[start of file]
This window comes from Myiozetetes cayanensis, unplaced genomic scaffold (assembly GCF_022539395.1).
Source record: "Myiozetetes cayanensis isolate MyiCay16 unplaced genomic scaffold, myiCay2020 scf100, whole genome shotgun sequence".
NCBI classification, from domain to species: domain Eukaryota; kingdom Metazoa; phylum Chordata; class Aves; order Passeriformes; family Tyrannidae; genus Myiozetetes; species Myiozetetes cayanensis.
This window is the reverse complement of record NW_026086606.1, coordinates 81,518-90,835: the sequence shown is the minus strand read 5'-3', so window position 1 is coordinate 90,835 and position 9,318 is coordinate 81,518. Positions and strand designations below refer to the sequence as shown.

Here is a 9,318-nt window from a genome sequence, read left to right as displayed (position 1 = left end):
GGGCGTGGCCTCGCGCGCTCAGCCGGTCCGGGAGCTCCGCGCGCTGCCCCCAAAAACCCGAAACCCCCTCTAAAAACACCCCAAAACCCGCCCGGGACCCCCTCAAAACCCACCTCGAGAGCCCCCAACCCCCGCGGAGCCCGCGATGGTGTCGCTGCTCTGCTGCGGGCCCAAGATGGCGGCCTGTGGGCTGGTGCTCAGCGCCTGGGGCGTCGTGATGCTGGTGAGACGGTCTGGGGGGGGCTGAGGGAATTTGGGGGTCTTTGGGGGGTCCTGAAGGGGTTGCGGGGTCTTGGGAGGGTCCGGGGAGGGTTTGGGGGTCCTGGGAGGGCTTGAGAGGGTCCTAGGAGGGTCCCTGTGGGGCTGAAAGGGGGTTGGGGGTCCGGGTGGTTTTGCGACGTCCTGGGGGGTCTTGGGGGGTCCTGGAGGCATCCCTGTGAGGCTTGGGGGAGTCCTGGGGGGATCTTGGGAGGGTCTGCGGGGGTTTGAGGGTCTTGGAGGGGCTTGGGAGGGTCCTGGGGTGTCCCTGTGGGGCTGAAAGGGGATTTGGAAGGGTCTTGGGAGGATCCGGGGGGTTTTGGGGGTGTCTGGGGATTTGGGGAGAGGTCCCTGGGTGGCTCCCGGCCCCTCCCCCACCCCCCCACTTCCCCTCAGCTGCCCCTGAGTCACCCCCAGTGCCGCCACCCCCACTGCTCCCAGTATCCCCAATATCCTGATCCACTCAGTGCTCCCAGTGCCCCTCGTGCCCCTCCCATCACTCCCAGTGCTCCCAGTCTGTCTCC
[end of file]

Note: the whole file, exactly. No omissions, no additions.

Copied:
This window comes from Myiozetetes cayanensis, unplaced genomic scaffold (assembly GCF_022539395.1).
Source record: "Myiozetetes cayanensis isolate MyiCay16 unplaced genomic scaffold, myiCay2020 scf100, whole genome shotgun sequence".
NCBI classification, from domain to species: domain Eukaryota; kingdom Metazoa; phylum Chordata; class Aves; order Passeriformes; family Tyrannidae; genus Myiozetetes; species Myiozetetes cayanensis.
This window is the reverse complement of record NW_026086606.1, coordinates 81,518-90,835: the sequence shown is the minus strand read 5'-3', so window position 1 is coordinate 90,835 and position 9,318 is coordinate 81,518. Positions and strand designations below refer to the sequence as shown.

Here is a 9,318-nt window from a genome sequence, read left to right as displayed (position 1 = left end):
GGGCGTGGCCTCGCGCGCTCAGCCGGTCCGGGAGCTCCGCGCGCTGCCCCCAAAAACCCGAAACCCCCTCTAAAAACACCCCAAAACCCGCCCGGGACCCCCTCAAAACCCACCTCGAGAGCCCCCAACCCCCGCGGAGCCCGCGATGGTGTCGCTGCTCTGCTGCGGGCCCAAGATGGCGGCCTGTGGGCTGGTGCTCAGCGCCTGGGGCGTCGTGATGCTGGTGAGACGGTCTGGGGGGGGCTGAGGGAATTTGGGGGTCTTTGGGGGGTCCTGAAGGGGTTGCGGGGTCTTGGGAGGGTCCGGGGAGGGTTTGGGGGTCCTGGGAGGGCTTGAGAGGGTCCTAGGAGGGTCCCTGTGGGGCTGAAAGGGGGTTGGGGGTCCGGGTGGTTTTGCGACGTCCTGGGGGGTCTTGGGGGGTCCTGGAGGCATCCCTGTGAGGCTTGGGGGAGTCCTGGGGGGATCTTGGGAGGGTCTGCGGGGGTTTGAGGGTCTTGGAGGGGCTTGGGAGGGTCCTGGGGTGTCCCTGTGGGGCTGAAAGGGGATTTGGAAGGGTCTTGGGAGGATCCGGGGGGTTTTGGGGGTGTCTGGGGATTTGGGGAGAGGTCCCTGGGTGGCTCCCGGCCCCTCCCCCACCCCCCCACTTCCCCTCAGCTGCCCCTGAGTCACCCCCAGTGCCGCCACCCCCACTGCTCCCAGTATCCCCAATATCCTGATCCACTCAGTGCTCCCAGTGCCCCTCGTGCCCCTCCCATCACTCCCAGTGCTCCCAGTCTGTCTCC